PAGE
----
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OBSERVATIONS OF THE HOLLY BLUE BUTTERFLY E . PARSONS

From a low ebb in 1988 the Holly Blue, Celastrina argiolis population in Suffolk exploded in 1990. The species was seen in numbers again in 1991. Population explosions of this kind are a characteristic of the Holly Blue that have been of interest to naturalists for many years. The accepted account of the life-history of the Holly Blue is one of the alltime entomological favourites and, if only for this reason, naturalists should consider it worthy of some interrogation. Furthermore, much of our current understanding of butterfly ecology is based upon the observations of early naturalists who were often collectors essentially. Their records may have been secondary to a primary objective of cultivating specimens and wildlife in captivity may deviate from its normal, natural pattern of behaviour. Little fundamental change has taken place in the understanding of the Holly Blue since it was recorded in a paper by R. Adkin in 1896 and later noted by Richard South (Howarth, 1973). Briefly, Holly Blue butterflies emerge in Spring from pupae that have overwintered attached by slender threads to the leaves of Ivy, Hedera helix L. and, soon after, they search for Holly, Ilex aquifolium L. The mated female places Single eggs on, or close to, the developing berries of the Holly and after a week larvae hatch and feed on nearby berries where they remain for the greater part of the larval stage, changing their position only during moults. After four to six weeks they pupate beneath a nearby leaf. The second brood of butteflies appears in late July and they in turn search for the flowers and developing berries of Ivy where a similar series of events takes place, excepting that the resulting pupae overwinter. Many alternative foodplants have been identified for Holly Blue larvae: Dogwood, Cornus sanguinea L., Berry-bearing Alder, Frangula alnus Mill., Spindle, Euonymus europaeus L., Furze, Ulex europaeus L., Bramble, Rubus sp., and Firethorn, Pyracantha atalantioides L. On the 24th August 1989, a final instar Holly Blue larva was beaten from, and subsequently reared on Sallow, Salix cinerea L., by Dr. P. Henwood in Devon. M. D. Crew (pers. comm.) reported Holly Blue butterflies laying eggs in May 1991 on the foliage of immature Spindle, Euonymus fortunei, Dyers Greenweed, Genista tinctoria L. and Cotoneaster, Cotoneaster horizontalis Decaisne, in a nursery. Other plants where oviposition has been reported in Britain include: Rhododendron, Rhododendron sp., Crown Vetch, Coronilla varia L., Wayfaring Tree, Viburnum lantana L., Spindle, Euonymus japonicus, Wisteria, Wisteria sinensis, and Lucerne, Medicago sativa, L. On the Continent the appetite of the species extends also to Heathers, Calluna sp. and Erica sp., Billberry, Vaccinium sp., Pear, Pyrus sp. and others. One author described the various foodplants of a population of Holly Blue in Ostergotland, Sweden, where no Holly or Ivy occurs (Gardiner, 1992). From this diverse list I can only confirm Dogwood, Cornus sanguinea L. (ssp. sanguinea), and P. atalantioides as alternative foodplants of Holly Blue larvae in

Trans. Suffolk Nat. Soc. 28 (1992)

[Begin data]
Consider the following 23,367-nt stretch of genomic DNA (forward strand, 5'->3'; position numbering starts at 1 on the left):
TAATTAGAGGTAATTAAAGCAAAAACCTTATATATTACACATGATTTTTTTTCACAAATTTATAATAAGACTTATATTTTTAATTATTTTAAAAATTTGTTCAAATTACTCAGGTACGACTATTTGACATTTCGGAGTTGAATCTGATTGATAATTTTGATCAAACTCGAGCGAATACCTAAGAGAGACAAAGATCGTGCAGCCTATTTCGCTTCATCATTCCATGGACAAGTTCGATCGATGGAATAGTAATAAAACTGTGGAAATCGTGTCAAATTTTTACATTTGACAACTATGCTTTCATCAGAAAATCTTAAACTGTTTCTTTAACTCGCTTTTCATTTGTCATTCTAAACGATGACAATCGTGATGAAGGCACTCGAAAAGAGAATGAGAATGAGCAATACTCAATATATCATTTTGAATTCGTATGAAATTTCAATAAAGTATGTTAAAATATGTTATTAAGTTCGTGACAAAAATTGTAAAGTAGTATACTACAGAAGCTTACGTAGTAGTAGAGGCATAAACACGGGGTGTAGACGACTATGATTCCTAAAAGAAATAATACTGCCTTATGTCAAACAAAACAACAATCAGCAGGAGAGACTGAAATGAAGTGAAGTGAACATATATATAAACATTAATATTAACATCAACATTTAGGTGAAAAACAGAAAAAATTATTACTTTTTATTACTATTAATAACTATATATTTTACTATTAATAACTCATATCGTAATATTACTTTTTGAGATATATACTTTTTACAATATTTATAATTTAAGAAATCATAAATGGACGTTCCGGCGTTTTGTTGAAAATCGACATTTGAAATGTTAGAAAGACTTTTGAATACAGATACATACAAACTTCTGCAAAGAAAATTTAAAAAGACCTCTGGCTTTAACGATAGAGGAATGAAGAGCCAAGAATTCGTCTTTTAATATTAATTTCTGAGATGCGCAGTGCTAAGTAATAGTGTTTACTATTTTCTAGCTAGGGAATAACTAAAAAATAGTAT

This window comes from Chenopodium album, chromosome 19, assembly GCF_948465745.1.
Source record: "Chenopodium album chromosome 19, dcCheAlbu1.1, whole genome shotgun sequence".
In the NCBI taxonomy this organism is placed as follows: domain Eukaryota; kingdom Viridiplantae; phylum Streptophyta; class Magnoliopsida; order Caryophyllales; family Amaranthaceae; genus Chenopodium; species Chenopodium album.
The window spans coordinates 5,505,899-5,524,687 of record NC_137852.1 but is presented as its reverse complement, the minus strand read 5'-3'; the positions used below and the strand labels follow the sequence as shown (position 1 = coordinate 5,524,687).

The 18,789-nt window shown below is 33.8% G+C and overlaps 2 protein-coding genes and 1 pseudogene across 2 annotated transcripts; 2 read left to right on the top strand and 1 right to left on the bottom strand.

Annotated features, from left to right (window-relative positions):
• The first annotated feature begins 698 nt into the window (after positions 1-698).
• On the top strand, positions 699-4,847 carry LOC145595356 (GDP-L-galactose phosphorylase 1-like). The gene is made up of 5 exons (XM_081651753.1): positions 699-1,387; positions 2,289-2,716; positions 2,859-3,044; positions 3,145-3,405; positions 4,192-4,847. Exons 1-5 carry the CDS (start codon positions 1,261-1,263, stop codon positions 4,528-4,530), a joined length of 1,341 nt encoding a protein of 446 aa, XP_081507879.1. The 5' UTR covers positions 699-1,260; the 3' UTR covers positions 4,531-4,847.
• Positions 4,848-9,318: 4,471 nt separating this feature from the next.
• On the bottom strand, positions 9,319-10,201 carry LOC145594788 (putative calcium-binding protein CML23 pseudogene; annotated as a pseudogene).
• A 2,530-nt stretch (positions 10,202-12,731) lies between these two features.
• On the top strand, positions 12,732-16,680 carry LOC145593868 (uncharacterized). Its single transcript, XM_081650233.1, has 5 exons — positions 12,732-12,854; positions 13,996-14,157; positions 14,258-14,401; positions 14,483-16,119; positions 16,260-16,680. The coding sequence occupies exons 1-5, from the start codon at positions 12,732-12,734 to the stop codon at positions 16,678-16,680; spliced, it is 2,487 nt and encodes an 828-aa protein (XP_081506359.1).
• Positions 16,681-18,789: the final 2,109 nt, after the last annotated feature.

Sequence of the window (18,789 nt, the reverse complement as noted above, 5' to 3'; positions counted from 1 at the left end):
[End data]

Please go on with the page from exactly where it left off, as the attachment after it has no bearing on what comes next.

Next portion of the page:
18 Suffolk Natural History, Vol. 28 Suffolk from eggs laid in spring, but such is the polyphagous nature of the species that no others can be dismissed. When exploring the possibility of an alternative foodplant it needs to be ascertained whether or not hatched larvae can be sustained by the plant on which the egg was laid. Eggs may be freely placed on unsuitable plants by th species (Russell, 1991). Personal experience demonstrated the failure of larvae on some Holly foliage. Ornamental hollies usually produce berries when they are still quite young and in my experience are widely used by Holl Blue, especialy in the urban environment. Holly trees are either male or female and only the femaleflowersform berries. It was possible to compare two small ornamental Hollies, I. aquifolium, 'Golden King' and 'Silver Queen', one female and the other male, respectively. Neither was more than Im high and both shared the same border 5m apart. Eggs of Holly Blue wer found on theflowersof both bushes in late April. Although larvae were present and feeding on the berries of the female Holly, apart from a sma amount of damage to some leading shoots for which Holly Blue larvae may have been responsible, none could be found on the male bush where the spentflowershad by then been dropped. Eggs were nearly always placed singly on the underside of developing berries, or on the stalks supportingflowersor berries. Butterflies would typically pirouette on a chosenfloweror berry with their wings held together over their backs for several seconds before they produced an egg. These were carefully placed by the butterfly which curled its abdomen to reach a suitable site to attach an egg. The eggs adhered to the plant with an adhesive produced by the butterfly. Invariably a shortflightfollowed the production of an egg and minutes elapsed before the female would again begin investigating another site. I planted a hedge from wild, rooted layers of mixed male and female holly in 1976 and one unchecked plant is today about 3 metres high the remainder having been trimmed to about 2 metres. 1990 was thefirstyear that the hedge produced any significant amount offlowers.The crop of flowers was prodigious. They were found by Holly Blue butterflies by la April which then fed upon theflowersand laid eggs. I observed the developing larvae daily. At the other end of our garden a Firethorn hedge was also supporting Holly Blue, but to a much lesser extent. I was able to fi only 4 or 5 larvae at any one time over a greater volume of hedge, whereas on the smaller mass of the Holly it was easy tofinda score or more at mo times throughout May and early June. The Firethorn was established at the same time as the Holly from rooted cuttings and, although it has produced berries annually, I had never previously noticed Holly Blues showing an interest in it. I suggest that the Firethorn was being used as an alternative to 'oversubscribed' Holly. However, the mature larvae feeding on Firethorn in June became very obvious as the berries began to ripen and change colour- a Problem not faced by larvae on the nearby Holly at the same time Larvae were usually difficult to spot, remaining well camouflaged and apparently